The set isn't exclusively vocal, though, with one CD each devoted to the rollicking dance music of Southern and Northern England, the former featuring fine musicians like Scan Tester (concertina, pictured right), Oscar Woods (melodeon) and Walter Bulwer (fiddle), the latter mostly Northumbrian and containing several tracks from the superbly precise mouth-organist Will Atkinson (though surprisingly little pipe music). In general, however, the discs contain a mixture of material – mainly song, with a sprinkling of tunes - selected by theme: the sea, love and courtship, farm work, drink, and so on. There's also a particularly good CD devoted to travellers and gypsies. Although there's a lot of overlap between categories, the theme formula works well in providing listening variety. So you get unexpected bedfellows like William Kimber, the influential concertina player and Morris musician who here plays Haste to the Wedding, and Belle Stewart, with Queen Amang The Heather, on the "Love and Marriage" disc. One of the maritime CDs ranges from Tunney's exquisite Lowlands Of Holland, to a sailor's hymn, a splendid snatch of Bob Roberts nautical nonsense, and a hammered dulcimer piece by John Rae (a revelation to me) titled Sailor On A Rope. And if you're into the business of comparing versions of songs, there's plenty of fodder here. Sam Larner's Henry Martin variant isn't quite such a knockout as Tanner's, but it's a grand tune and he sings it with earthy relish. Or you could set a traveller's version of Long A-Growing from Mary Ann Haynes beside that of the celebrated Shropshire farm-worker Fred Jordan (one of the few still alive and singing) – quite different melodies and styles, each wonderful.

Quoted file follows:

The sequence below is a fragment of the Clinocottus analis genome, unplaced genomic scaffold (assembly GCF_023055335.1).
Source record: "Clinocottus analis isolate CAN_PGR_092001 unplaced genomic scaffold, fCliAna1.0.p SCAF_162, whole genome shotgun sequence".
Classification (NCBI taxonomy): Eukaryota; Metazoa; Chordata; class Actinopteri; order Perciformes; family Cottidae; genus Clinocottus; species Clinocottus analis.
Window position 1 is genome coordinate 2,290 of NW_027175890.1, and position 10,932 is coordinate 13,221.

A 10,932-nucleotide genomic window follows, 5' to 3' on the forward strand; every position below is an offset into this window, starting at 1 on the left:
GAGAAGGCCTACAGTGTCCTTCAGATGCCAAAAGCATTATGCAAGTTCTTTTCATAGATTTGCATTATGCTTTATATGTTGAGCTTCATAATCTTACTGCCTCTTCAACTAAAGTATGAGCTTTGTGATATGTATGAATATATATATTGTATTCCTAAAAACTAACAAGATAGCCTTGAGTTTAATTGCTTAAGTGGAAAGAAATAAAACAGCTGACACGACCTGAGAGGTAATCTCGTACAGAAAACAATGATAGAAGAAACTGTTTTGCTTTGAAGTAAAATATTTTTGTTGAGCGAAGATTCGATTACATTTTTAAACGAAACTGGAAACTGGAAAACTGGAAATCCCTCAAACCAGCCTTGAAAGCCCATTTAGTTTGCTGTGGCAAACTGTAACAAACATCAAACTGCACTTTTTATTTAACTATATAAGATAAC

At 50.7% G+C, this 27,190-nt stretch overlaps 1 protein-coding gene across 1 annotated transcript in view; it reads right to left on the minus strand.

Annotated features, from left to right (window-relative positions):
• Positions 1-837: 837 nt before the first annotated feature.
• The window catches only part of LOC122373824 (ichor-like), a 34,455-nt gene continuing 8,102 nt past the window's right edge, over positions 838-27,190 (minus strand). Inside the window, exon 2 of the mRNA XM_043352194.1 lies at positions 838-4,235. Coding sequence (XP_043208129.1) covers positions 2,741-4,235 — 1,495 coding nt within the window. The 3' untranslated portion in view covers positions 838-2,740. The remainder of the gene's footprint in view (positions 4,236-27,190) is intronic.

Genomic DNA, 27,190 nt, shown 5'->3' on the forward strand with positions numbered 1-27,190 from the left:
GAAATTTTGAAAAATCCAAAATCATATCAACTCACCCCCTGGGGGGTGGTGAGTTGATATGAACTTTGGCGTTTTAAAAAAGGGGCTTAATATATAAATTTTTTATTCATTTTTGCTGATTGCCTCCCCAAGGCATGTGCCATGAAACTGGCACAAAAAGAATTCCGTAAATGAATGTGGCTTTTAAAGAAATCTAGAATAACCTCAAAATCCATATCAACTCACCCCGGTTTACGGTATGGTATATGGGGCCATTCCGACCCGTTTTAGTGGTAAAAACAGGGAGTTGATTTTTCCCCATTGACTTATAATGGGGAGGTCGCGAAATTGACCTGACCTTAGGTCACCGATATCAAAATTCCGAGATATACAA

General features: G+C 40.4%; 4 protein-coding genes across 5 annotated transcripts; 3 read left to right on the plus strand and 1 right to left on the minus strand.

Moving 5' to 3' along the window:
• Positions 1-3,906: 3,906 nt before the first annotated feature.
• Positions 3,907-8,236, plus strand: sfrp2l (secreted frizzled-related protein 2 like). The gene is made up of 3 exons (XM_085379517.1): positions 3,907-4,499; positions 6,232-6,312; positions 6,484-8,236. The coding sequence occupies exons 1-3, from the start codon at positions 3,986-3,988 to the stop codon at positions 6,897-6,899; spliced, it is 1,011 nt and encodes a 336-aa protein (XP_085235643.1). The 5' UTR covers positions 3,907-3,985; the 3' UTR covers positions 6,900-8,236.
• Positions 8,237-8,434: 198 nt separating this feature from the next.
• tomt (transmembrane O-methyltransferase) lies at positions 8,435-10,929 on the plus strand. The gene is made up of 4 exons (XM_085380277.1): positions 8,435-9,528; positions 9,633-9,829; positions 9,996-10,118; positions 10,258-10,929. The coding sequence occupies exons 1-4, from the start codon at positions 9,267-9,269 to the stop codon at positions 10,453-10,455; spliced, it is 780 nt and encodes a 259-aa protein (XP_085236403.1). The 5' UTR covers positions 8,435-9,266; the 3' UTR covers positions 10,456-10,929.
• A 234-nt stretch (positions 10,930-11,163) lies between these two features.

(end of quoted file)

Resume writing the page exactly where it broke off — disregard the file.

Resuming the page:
Each CD comes with a substantial booklet providing an excellent introduction by editor Reg Hall (though I must quarrel with his statement that the tunes "call on a well-used stock of melodic phrases"; maybe they do, but melodies like Mary Ann Haynes' Colour of Amber or Norfolk singer Walter Pardon's A Ship to Old England Came bring you up short with their unexpected turns). There are also fascinating biographies of all the singers on each disc - it adds a little to Pop Maynard's definitive Polly on the Shore, for instance, to know that it reminded him of his late wife Polly. Part of the motivation for this release is to establish the importance of the singers as individuals in a community, not mere vehicles for passing on a bunch of old songs. Perhaps for this reason, information on the songs themselves – which would have been of great interest to me for one – is less extensive, though full lyrics are provided.
I could go on forever – I've not even mentioned the queens of Scots singers, Jeannie Robertson, or her daughter Lizzie Higgins, who each turn in several splendid performances. All the greats are here, with the notable exception of the Copper Family, whose exclusion I can't understand. But I can't close without drawing your attention to a couple of personal favourites, not amongst the heavy-duty classics, but little gems nonetheless. George Spicer sings the tongue-twisting Barley Mow – each time around getting more complicated and faster – with the kind of competitive relish that has "Come on then you buggers, beat that!" written all over it. And, on the CD devoted to seasonal events and customs, there's an amazing recording of wassailers in Gloucestershire singing The Waysailing Bowl with wild (and probably drunken) enthusiasm and hilarity, bringing familiar words and melody straight out of the Oxford Book of Carols and into real life. You can argue till the cows come home about what "folk music" really is, but this track sums it all up for me.
These CDs do for British traditional folk music what the Alan Lomax series does for America's. If you want to know what it's really about, you can't afford to be without at least one and preferably several of them. - Brian Peters